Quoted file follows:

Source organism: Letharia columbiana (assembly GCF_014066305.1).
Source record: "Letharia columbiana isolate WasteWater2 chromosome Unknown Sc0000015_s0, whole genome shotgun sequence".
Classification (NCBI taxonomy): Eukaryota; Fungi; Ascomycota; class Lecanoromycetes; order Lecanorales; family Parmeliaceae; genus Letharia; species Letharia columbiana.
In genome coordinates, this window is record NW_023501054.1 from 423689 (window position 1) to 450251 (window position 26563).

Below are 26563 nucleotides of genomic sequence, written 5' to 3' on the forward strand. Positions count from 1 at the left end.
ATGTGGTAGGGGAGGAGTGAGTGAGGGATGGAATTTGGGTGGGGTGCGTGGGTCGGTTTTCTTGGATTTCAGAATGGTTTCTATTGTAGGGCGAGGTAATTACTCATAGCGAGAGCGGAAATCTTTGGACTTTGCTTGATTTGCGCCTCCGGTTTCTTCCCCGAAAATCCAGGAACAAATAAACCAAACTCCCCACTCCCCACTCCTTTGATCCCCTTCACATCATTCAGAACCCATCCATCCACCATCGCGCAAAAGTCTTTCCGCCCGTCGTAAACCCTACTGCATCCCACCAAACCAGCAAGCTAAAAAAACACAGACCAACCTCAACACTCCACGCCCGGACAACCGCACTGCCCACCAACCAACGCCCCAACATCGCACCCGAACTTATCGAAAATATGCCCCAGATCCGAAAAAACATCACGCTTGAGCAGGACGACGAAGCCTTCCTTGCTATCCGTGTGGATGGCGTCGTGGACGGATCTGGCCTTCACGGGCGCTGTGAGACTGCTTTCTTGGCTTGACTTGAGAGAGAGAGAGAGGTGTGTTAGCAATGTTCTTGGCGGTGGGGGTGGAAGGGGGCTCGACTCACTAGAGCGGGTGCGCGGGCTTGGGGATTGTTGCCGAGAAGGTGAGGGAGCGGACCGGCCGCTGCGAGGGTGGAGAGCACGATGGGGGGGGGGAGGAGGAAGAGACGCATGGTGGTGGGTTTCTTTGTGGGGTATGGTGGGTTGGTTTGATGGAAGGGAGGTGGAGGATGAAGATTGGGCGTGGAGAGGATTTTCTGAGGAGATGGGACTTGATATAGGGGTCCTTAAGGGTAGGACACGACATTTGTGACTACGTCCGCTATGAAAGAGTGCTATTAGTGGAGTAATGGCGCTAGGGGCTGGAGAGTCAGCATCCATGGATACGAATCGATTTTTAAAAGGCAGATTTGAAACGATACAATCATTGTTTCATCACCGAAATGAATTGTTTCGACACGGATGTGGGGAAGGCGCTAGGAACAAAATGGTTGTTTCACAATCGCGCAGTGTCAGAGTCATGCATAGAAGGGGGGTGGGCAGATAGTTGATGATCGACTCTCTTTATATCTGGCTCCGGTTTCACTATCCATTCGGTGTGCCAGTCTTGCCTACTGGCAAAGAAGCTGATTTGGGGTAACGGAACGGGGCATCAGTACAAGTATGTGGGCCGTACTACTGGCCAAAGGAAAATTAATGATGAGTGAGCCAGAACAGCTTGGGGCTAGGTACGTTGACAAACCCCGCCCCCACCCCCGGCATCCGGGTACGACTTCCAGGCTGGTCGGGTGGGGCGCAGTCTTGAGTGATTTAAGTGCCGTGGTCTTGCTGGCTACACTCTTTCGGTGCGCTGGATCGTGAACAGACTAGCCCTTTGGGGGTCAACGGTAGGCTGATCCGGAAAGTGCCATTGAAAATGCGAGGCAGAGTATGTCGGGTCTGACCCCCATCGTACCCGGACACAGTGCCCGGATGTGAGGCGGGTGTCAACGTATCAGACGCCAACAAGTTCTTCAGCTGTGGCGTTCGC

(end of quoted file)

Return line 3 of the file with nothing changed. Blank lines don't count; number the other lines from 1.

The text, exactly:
Classification (NCBI taxonomy): Eukaryota; Fungi; Ascomycota; class Lecanoromycetes; order Lecanorales; family Parmeliaceae; genus Letharia; species Letharia columbiana.